Phil Ziegler, president of Emerald Downs, is confident there will be horse racing this season at the Auburn racetrack.

When it will start, and what it will look like when it finally does, will likely be decided for him.

Opening day was scheduled for Saturday, but that went away when Gov. Jay Inslee ordered non-essential businesses shut down through May 4 to combat the coronavirus.

In the meantime, more than 500 horses are in training, so racing could start fairly quickly once the track gets the green light to start. But until there is clarity as to how and when the state will reopen, operations remain in a holding pattern at the track, which has put most of its employees on furlough (while maintaining benefits for those employees).

“We’ve got contingency plans internally, but we are waiting to see what happens with the state first,” Ziegler said Tuesday.

The track was scheduled to have a 63-day season that ended on Sept. 20, but Ziegler said the end date could be extended until sometime around the start of November.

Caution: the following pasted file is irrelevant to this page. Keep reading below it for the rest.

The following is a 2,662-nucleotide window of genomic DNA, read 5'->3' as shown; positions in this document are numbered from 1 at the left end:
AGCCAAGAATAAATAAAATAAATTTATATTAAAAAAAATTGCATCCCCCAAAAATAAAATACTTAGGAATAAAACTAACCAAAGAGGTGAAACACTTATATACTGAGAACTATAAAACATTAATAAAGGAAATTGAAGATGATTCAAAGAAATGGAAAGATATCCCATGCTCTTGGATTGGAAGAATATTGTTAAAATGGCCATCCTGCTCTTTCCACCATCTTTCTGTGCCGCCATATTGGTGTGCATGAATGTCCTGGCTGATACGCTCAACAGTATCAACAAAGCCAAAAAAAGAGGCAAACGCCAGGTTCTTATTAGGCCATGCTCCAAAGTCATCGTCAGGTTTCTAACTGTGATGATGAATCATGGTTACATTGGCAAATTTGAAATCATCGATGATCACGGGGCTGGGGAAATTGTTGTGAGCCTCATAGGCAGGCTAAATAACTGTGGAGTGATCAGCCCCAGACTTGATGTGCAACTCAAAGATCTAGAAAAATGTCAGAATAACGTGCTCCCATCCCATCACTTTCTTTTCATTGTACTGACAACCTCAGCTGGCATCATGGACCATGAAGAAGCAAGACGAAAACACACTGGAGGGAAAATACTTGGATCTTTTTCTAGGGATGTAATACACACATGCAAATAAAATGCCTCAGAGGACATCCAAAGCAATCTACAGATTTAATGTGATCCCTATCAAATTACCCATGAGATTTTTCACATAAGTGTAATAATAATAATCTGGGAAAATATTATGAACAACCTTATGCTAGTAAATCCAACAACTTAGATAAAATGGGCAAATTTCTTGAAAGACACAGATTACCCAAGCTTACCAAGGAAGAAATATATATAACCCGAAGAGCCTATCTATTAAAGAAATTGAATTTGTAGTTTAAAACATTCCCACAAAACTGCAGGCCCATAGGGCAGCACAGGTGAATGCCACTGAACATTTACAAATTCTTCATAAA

“The advantage that we have is our end date is flexible,” he said. “We know we’re going to start late. What it looks like when we do — how many horses we have and how many days a week we can run — those are things we will have to deal with when the time comes.”

There have been no reports of coronavirus in the stables, where about 100 grooms work, with most living at the track.

“So far, so good back there,” said Ziegler, who expects a big influx of horses from Arizona in the coming days. “We locked (the stable area) down very early in the process.”

Ziegler wonders when racing returns whether it will be in front of fans. A few racetracks around the country are holding races, but without fans. Those tracks have seen big increases in the amount of money wagered.

“Will there be a limit on the number of fans that can come later in the season?” Ziegler mused. “How does that look? We’re not making any of those decisions. We’ll play whatever hand is dealt. Horse racing is unique in that it can operate in front of a closed grandstand and people can watch and wager from home. It’s not the preferred method of operating, but getting the horses racing this year is our primary objective.”

Ziegler said he never lost confidence that would happen. It’s a matter of when.

“At least we’re staged and ready to go, because we have horses here who want to run,” he said.